If Only Amnesty Could be Held Incommunicado

I’m not convinced Anne Applebaum is correct regarding “the absence of any outside investigation into reports of prison abuse” at Gitmo, given the many known visits and political alignment of the Red Cross.

You also need to consider that our military is neither isolated from the news nor are they complete imbeciles (despite what Dick Durbin says).

I mean, if they are clever enough to torture jihadists under the nose of ICRC who claim it to be true anyway, don’t you think they’ve stopped by now?

This simply proves Applebaum is no apologist for the Bush administration.

Her commentary is worth a read. Amnesty’s Amnesia.

This bit from Jed Babbin, at the American Spectator, is also instructive about conditions in Gitmo:

We’re holding people there incommunicado? According to 1st Lt. Wade Brown, the chief mail man at Gitmo, every detainee at Gitmo, regardless of his conduct, is allowed mail privileges unless he can’t be trusted with a pen because he’s threatened to harm himself. Lt. Brown, in a sworn declaration dated March 17, 2005, said that from September 2004 through February 2005, 14,000 pieces of mail were sent or received by detainees at Gitmo.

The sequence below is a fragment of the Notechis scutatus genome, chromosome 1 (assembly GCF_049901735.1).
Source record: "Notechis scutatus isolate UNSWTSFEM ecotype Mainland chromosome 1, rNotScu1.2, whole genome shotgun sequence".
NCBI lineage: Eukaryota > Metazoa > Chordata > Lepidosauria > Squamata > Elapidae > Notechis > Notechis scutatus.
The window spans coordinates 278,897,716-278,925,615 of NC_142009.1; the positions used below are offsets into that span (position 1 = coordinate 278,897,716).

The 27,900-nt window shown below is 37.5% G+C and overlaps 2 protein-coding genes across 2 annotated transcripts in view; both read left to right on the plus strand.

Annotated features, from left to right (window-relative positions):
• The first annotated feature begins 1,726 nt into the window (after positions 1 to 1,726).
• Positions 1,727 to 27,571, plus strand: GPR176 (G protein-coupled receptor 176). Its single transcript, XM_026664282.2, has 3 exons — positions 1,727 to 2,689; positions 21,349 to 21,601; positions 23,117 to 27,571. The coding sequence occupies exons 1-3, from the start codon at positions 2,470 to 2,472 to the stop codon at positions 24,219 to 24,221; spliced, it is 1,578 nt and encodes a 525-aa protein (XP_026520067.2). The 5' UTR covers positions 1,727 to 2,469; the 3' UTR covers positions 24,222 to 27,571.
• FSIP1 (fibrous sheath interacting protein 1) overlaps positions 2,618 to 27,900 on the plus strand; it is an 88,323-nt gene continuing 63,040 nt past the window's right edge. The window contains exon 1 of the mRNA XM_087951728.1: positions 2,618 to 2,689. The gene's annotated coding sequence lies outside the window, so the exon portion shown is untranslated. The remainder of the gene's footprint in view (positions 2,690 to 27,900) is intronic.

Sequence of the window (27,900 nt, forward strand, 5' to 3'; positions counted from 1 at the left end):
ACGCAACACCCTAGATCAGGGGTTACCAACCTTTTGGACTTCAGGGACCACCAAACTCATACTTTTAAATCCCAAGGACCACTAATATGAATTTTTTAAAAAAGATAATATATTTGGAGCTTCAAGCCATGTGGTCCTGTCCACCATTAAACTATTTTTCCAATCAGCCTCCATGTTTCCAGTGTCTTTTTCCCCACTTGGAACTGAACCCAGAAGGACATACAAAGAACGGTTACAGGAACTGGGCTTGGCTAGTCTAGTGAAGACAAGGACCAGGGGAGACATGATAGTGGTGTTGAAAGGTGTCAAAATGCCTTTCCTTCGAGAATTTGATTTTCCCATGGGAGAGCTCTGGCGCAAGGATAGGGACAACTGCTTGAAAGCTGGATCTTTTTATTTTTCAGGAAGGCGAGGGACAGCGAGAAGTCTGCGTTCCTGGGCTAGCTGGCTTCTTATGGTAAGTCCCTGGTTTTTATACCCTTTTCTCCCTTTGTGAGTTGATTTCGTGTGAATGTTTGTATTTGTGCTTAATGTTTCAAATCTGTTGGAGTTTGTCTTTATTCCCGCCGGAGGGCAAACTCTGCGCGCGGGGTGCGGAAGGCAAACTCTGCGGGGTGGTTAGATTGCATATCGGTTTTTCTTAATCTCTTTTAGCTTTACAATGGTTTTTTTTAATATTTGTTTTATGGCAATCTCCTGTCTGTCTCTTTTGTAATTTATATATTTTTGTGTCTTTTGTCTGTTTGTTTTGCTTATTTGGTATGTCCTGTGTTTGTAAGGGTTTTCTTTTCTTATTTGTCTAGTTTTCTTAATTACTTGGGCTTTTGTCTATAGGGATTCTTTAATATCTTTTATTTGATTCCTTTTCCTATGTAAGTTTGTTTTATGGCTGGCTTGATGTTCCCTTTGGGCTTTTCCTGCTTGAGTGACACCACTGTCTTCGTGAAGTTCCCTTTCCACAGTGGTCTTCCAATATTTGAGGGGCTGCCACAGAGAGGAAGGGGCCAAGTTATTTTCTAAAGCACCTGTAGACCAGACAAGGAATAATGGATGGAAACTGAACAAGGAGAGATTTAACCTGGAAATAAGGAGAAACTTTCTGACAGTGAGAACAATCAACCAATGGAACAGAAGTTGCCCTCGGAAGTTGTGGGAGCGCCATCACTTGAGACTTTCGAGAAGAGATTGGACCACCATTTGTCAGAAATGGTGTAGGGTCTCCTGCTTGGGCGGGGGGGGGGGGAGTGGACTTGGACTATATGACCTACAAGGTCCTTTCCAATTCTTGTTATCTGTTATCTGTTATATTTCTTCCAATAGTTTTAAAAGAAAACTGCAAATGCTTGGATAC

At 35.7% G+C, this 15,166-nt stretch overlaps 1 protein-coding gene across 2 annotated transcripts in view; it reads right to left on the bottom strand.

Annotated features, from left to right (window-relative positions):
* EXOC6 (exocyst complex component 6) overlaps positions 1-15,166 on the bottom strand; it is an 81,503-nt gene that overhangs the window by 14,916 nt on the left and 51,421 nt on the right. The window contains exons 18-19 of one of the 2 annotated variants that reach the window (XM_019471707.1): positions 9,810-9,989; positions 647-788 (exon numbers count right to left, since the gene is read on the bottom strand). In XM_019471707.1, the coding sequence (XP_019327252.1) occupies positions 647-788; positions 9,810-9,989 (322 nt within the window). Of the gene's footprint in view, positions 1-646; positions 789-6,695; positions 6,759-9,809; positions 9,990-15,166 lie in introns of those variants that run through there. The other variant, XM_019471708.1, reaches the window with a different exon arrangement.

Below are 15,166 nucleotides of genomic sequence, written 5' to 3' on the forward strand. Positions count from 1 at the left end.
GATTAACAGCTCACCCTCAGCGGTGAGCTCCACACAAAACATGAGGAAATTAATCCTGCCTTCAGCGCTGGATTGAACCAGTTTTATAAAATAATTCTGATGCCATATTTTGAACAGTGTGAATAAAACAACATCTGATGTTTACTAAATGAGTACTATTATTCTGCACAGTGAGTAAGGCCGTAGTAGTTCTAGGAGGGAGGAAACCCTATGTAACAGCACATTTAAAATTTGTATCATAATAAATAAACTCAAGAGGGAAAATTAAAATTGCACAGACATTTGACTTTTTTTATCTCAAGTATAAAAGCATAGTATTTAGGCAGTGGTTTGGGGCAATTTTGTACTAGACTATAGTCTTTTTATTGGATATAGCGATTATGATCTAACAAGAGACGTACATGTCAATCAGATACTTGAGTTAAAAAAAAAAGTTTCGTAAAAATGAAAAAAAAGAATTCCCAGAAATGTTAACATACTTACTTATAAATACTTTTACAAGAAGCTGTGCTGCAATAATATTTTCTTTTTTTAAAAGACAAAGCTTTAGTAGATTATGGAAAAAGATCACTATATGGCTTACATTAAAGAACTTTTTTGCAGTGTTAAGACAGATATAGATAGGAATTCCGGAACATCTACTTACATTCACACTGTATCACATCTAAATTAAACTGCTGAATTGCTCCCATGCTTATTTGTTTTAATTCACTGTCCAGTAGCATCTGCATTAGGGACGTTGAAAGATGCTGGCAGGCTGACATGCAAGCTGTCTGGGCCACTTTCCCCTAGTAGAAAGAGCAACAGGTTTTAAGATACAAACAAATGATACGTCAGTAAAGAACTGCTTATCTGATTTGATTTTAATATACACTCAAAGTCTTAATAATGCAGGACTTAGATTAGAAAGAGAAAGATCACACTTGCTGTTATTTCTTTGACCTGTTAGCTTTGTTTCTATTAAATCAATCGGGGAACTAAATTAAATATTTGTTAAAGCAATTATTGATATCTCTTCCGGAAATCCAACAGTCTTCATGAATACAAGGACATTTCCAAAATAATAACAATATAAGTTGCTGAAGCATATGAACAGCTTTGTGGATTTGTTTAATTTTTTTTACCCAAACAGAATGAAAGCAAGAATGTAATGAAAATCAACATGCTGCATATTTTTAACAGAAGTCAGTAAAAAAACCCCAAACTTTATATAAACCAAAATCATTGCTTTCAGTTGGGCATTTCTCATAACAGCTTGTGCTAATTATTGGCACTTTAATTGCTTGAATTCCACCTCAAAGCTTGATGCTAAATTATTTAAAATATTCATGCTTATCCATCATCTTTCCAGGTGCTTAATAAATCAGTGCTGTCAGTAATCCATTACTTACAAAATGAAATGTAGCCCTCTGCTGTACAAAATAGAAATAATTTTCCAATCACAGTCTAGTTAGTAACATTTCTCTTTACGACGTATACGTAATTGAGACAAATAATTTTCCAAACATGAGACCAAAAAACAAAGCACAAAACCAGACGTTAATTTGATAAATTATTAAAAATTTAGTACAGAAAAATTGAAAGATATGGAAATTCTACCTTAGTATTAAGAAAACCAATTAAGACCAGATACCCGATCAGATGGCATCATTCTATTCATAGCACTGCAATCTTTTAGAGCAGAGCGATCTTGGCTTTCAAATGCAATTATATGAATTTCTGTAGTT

Legal limbo? Some 800 suspected terrorists have, so far, been incarcerated at Gitmo. All of them have had their cases reviewed by military commissions. About 235 have been released, 61 are today awaiting release or transfer, and about 520 remain, having been given all the due process to which they are entitled by U.S. and international law, including the Geneva Conventions. They are enemy combatants. We are entitled to hold them until the war is over whether it’s tomorrow or in 2525